The Art and Science of Teaching: A Comprehensive Framework for Effective Instruction

By Robert J. Marzano | Go to book overview
Save to active project

2 What will I do to help students effectively
interact with new knowledge?

Throughout a well-structured unit teachers are continually providing input to students regarding new content. Sometimes this occurs in the form of answers to questions, discussions with individual students, discussions with small groups of students, and other types of rather spontaneous interactions. At other times, input is planned as a part of the overall design of the unit. For example, a teacher might plan to have students engage in one or more of the following activities: read a section of the textbook, listen to a lecture, observe a demonstration, be part of a demonstration, or watch a video. I refer to these designed input activities as critical-input experiences. If students understand the content provided in these critical-input experiences, they have a good start toward the accomplishment of learning goals. To increase students' understanding of the content inherent in these experiences, teachers should facilitate students' actively processing the content.


In the Classroom

Let's return to the classroom scenario described in the previous chapter. One of the first things Mr. Hutchins asks students to do is view a video on Hiroshima and Nagasaki. Prior to showing the video, he asks students if they have ever seen or read anything about these two cities in Japan and what happened to them at the end of World War II. He emphasizes that he does not expect them to know anything yet but wonders if some students have ideas about what occurred. As students volunteer responses, Mr. Hutchins summarizes them briefly on the whiteboard. He then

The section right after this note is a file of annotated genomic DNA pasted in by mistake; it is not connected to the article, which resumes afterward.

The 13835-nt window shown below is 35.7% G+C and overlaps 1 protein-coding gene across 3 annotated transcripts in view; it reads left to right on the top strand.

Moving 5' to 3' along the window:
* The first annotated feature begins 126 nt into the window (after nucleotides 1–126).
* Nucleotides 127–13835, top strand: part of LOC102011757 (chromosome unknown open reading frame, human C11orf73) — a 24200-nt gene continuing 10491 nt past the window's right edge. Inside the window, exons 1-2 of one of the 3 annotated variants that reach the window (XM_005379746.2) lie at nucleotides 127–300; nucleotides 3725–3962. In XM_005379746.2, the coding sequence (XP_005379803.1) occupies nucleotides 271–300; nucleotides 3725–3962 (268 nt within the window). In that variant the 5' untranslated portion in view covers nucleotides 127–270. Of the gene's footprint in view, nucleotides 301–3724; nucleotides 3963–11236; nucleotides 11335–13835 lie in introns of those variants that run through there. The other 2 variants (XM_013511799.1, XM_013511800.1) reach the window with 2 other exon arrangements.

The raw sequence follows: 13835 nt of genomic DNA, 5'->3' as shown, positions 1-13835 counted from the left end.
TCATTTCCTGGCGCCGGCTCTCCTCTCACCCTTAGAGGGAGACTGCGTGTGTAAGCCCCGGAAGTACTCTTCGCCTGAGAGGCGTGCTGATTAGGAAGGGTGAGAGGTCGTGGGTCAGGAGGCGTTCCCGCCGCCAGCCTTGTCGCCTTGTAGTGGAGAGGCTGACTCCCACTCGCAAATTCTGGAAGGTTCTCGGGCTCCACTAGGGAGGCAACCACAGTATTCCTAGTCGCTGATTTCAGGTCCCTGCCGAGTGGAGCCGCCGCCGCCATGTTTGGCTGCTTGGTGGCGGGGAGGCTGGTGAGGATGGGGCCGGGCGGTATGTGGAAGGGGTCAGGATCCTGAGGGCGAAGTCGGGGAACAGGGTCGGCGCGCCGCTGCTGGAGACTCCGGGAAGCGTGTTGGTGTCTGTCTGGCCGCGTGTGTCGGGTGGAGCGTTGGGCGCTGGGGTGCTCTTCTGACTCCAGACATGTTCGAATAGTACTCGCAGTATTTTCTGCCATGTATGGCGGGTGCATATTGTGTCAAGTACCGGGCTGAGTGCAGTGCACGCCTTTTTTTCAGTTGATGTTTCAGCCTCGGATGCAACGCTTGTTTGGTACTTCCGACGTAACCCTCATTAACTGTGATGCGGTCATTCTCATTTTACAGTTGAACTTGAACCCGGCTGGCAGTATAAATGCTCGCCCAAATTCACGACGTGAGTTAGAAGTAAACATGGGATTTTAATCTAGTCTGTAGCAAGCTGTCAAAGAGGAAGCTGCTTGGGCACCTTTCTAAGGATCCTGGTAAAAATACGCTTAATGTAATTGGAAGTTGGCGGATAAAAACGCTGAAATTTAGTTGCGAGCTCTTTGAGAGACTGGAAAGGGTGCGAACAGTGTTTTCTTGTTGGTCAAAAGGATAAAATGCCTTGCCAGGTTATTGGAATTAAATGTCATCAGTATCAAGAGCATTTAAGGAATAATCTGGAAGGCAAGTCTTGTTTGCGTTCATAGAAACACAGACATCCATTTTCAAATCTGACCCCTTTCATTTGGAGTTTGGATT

-29-

Notes for this page

Add a new note
If you are trying to select text to create highlights or citations, remember that you must now click or tap on the first word, and then click or tap on the last word.
Loading One moment ...
Project items
Notes
Cite this page

Cited page

Style
Citations are available only to our active members.
Sign up now to cite pages or passages in MLA, APA and Chicago citation styles.

Cited page

Bookmark this page
The Art and Science of Teaching: A Comprehensive Framework for Effective Instruction
Settings

Settings

Typeface
Text size Smaller Larger
Search within

Search within this book

Look up

Look up a word

  • Dictionary
  • Thesaurus
Please submit a word or phrase above.
Print this page

Print this page

Why can't I print more than one page at a time?

While we understand printed pages are helpful to our users, this limitation is necessary to help protect our publishers' copyrighted material and prevent its unlawful distribution. We are sorry for any inconvenience.
Full screen
/ 225

matching results for page

Cited passage

Style
Citations are available only to our active members.
Sign up now to cite pages or passages in MLA, APA and Chicago citation styles.

Cited passage

Welcome to the new Questia Reader

The Questia Reader has been updated to provide you with an even better online reading experience.  It is now 100% Responsive, which means you can read our books and articles on any sized device you wish.  All of your favorite tools like notes, highlights, and citations are still here, but the way you select text has been updated to be easier to use, especially on touchscreen devices.  Here's how:

1. Click or tap the first word you want to select.
2. Click or tap the last word you want to select.

OK, got it!

Thanks for trying Questia!

Please continue trying out our research tools, but please note, full functionality is available only to our active members.

Your work will be lost once you leave this Web page.

For full access in an ad-free environment, sign up now for a FREE, 1-day trial.

Already a member? Log in now.

Are you sure you want to delete this highlight?